观众点评: 无锡市文化馆 周宇
Audience reviews: Zhou Yu, Wuxi Cultural Museum
This performance in particular reflects the distinctive characteristics of the theatre company. Heartbreak Productions was founded in 1991 it is renowned for bringing modern theatrical techniques, humour and sensibility to English classics.
The props are simple but practical, the backdrop mainly sketches the scenes through simple lines, which are nevertheless lively and full of English humour. The stripped-back performance keeps essential roles and simplifies the story, though this may reduce the depth of character portrayals the essential elements are magnified and made even more memorable.
The production cleverly employs illustrative actions to replace some of the longer conversations, this works especially well for overseas audiences, who may have a limited understanding of the English language.
It is worth mentioning that the show is very witty and filled with humorous moments, in addition, the stage fighting is truly awesome and the acting top-notch, each character is played fantastically to the details. For example, Juliet’s innocence and cuteness, and Mercutio’s playboy style, Tybalt’s belligerence … etc all really come across well. In the fighting scenes, the actors use metal swords and the fighting is intense, fierce and gripping.
The implementation of a narrator also really helps the audience to follow the story easily.
In all, this show was very enjoyable and catered to all families, it offers a rare chance to have a taste of Shakespeare’s works in China.
Deng Yanbin- Principal, Wuxi Little Dove Childrens Performing Arts School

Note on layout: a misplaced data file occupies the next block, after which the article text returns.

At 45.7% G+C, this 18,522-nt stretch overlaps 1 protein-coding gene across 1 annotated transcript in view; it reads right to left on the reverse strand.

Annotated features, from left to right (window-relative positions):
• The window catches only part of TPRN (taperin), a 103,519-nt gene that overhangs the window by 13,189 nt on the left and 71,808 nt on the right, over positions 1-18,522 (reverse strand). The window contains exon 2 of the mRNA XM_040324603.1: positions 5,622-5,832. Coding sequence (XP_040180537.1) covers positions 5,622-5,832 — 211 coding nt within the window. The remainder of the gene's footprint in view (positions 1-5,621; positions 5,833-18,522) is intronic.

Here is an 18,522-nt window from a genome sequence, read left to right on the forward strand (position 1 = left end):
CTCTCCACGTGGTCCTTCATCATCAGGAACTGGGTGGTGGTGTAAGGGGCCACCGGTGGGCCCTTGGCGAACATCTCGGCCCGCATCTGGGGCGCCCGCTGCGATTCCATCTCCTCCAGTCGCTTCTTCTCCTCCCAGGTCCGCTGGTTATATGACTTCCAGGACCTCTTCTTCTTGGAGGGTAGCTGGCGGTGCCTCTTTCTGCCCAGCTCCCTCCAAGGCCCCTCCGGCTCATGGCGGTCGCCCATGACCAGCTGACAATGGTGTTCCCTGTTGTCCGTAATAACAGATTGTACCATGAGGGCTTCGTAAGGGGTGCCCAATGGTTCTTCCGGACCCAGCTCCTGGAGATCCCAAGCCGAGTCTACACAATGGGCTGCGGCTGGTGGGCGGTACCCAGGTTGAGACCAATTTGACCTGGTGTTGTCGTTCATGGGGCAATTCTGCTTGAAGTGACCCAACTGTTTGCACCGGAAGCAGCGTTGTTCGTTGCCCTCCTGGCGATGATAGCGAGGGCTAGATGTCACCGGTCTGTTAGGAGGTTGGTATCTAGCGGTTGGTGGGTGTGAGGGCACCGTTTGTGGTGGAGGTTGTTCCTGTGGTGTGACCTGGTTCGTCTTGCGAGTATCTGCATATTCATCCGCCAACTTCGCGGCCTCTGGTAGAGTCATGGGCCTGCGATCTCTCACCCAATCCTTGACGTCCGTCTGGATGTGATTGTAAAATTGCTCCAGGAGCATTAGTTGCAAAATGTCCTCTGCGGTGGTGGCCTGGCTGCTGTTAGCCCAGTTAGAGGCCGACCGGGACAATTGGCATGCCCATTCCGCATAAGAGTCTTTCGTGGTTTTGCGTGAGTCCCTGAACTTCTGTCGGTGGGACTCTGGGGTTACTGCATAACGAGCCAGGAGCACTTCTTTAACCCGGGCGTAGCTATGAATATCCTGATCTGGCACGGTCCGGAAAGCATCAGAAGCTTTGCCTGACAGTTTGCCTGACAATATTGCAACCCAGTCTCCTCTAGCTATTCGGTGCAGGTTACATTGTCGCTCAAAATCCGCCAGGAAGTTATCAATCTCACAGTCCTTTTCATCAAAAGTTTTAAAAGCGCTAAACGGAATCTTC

“Today we watched the play Romeo and Juliet performed by the British Heartbreak Productions at Wuxi Performing Arts Theater.
More than 400 years have passed since Shakespeare’s play “Romeo and Juliet” was written,
speech and living habits have changed dramatically since then and this can sometimes make it hard for modern audiences to connect with a Shakespeare performance.
However, because it is a classic play, people are still interested in seeing it, therefore, it is great to see a version that remains faithful to the original’s spirit while being adapted to contemporary taste and understanding.
Heartbreak Productions has kept the main themes intact but streamlined the appearance of fringe characters including Rosalan, Earl Paris, Lady Capulet, Father Lawrence and other minor characters. They have also deleted most 14 lines sonnets and many other non-rhyme poems in the original play. Instead, they let the characters express this material through plain English.
Such adaptation of course means less authenticity but helps to give the non experienced Shakespear audience a fuller comprehension of these characters motives and actions, as it helps audience members, who have no background knowledge of English literature immerse themselves in the classic storytelling and enjoy the charms of a dramatic performance without the extra barrier of the archaic language.